Studies Show Carbon Black Particles as an Alternative or Supplement for Oil Dispersants

University of Rhode Island Chemical Engineering Ph.D. student Amitesh Saha uses a cryogenic scanning transmission electron microscopy to image crude oil-in-water emulsions. (Photo provided by Arijit Bose)

(Click to enlarge) University of Rhode Island Chemical Engineering Ph.D. student Amitesh Saha uses a cryogenic scanning transmission electron microscopy to image crude oil-in-water emulsions. (Photo provided by Arijit Bose)

Scientists with the University of Rhode Island, Tulane University, and the Cabot Corporation conducted tests using Carbon Black (CB) particles for more effective, safe, and low-cost oil spill remediation as compared to traditional dispersants.

In one study, researchers found that CB particles can be a viable substitute for emulsifying crude oil with the added benefit of absorbing polycyclic-aromatic hydrocarbons (PAHs). In another study, researchers found that a combination of CB particles and a surfactant dispersant may provide a better environment to emulsify more oil and stabilize it longer than using either CB particles or dispersants alone.

Scientists published their findings in the March 2013 issue of Applied Materials & InterfacesOil emulsification using surface-tunable carbon black particles and the May 2013 issue of Langmuir: The response of carbon black stabilized oil-in-water emulsions to the addition of surfactant solutions.

Surfactant dispersants, such as those used during the Deepwater Horizon oil spill, are intended to accelerate natural dispersion and minimize damage by reducing floating oil at the sea surface and dispersing it into the water column where micro-organisms can consume it. However, surfactants become destabilized in large amounts of water, limiting bacterial consumption. Scientists are testing CB particles for use in oil spill remediation because of their established ability to stabilize emulsions, absorb toxins, and because they are generally regarded as nontoxic although their impact on microorganisms has yet to be determined. Dr. Arijit Bose, an author in both studies, said that even though particle-stabilized emulsions were discovered over 100 years ago, “the combination of CB particles and crude oil is new.” This new combination is the basis of these two studies.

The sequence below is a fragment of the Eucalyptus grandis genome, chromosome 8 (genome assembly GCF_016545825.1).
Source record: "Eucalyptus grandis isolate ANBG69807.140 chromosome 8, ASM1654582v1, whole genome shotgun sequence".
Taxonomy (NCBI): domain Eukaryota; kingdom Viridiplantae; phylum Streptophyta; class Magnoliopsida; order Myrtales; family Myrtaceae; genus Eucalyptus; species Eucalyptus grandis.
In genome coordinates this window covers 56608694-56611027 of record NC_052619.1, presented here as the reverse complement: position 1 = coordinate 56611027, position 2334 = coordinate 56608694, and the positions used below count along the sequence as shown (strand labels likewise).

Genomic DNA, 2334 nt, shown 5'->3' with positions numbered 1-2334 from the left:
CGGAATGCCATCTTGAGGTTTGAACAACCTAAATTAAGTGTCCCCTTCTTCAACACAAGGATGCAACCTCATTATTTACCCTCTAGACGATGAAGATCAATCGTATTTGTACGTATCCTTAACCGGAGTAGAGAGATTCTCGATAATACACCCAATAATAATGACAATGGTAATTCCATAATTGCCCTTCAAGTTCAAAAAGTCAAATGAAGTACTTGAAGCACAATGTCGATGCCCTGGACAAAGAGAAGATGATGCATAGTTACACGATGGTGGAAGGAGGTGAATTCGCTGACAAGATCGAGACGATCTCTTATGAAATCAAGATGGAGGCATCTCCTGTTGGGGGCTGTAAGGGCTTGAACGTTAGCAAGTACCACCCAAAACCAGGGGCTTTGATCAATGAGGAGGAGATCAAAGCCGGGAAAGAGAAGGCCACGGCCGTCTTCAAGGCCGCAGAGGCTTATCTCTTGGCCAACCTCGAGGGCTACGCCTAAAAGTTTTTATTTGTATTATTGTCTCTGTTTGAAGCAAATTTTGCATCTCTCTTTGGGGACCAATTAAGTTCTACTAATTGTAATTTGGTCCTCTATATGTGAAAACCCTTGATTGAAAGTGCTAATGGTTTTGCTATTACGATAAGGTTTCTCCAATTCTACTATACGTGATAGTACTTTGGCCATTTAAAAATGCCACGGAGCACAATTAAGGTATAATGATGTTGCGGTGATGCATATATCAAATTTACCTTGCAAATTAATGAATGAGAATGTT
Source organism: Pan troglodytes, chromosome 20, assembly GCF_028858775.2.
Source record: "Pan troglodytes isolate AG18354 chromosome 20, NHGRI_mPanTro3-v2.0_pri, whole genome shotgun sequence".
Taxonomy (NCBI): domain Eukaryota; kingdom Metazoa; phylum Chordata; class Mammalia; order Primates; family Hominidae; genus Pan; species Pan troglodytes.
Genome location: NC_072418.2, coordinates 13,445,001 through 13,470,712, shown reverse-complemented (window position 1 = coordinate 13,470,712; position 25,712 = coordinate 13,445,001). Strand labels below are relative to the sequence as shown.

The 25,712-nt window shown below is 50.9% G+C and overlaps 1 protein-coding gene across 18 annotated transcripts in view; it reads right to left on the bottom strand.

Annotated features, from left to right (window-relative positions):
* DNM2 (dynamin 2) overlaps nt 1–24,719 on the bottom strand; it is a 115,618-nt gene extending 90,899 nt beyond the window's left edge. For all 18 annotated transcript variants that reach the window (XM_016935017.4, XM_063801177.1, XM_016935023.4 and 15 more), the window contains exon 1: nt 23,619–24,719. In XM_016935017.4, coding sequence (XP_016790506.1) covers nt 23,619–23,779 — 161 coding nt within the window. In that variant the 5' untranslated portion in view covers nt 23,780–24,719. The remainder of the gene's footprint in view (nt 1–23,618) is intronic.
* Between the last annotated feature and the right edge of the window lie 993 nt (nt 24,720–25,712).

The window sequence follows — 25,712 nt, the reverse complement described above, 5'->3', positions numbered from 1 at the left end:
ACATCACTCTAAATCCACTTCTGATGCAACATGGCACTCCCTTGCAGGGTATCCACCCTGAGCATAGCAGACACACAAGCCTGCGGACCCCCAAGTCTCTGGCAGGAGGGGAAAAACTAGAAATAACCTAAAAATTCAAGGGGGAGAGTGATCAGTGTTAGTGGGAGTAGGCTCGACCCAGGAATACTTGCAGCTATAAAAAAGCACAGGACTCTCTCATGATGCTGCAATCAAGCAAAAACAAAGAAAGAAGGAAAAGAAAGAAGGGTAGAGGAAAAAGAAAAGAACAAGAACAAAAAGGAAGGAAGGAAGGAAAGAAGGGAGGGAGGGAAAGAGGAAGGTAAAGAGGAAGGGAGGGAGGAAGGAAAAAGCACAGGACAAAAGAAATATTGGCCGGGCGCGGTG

University of Rhode Island Chemical Engineering Ph.D. students Yuzi Zhang and Hari Katepalli measure zeta potentials of particles used to form oil-in-water emulsions. (Photo provided by Arijit Bose)

(Click to enlarge) University of Rhode Island Chemical Engineering Ph.D. students Yuzi Zhang and Hari Katepalli measure zeta potentials of particles used to form oil-in-water emulsions. (Photo provided by Arijit Bose)

The study in Applied Materials and Interfaces focused on the stability of oil-water emulsions created using CB particles and its ability to absorb PAHs. The team compared the emulsifications of seawater-in-crude oil (from the Macondo 252 spill) using CB particles and COREXIT 9500A, characterizing them and examining particle configurations at the oil-water interfaces. In laboratory scale experiments, the CB particle-created emulsion was more stable – even after leaving it in the lab for six months, it did not show “any phase separation or changes to the volume of the emulsion phase over this time period.” In contrast, an emulsion using COREXIT 9500A “destabilizes in about an hour.” Investigating more deeply, researchers isolated AOT, a component in COREXIT 9500A, and found that when it alone was added to crude oil, a water-in-oil emulsion formed. To test the ability of CB particles to absorb PAHs, researchers added naphthalene, a model cyclic hydrocarbon, to the mix. Naphthalene “adsorbed significantly” and “its transport into the continuous water is markedly reduced.” Dr. Bose clarified that, “We are not stating that CB is ‘better’ than COREXIT; however, using CB particles on crude oil provides a class of emulsion stabilizers that would likely be bio-friendly and could sequester harmful PAHs.”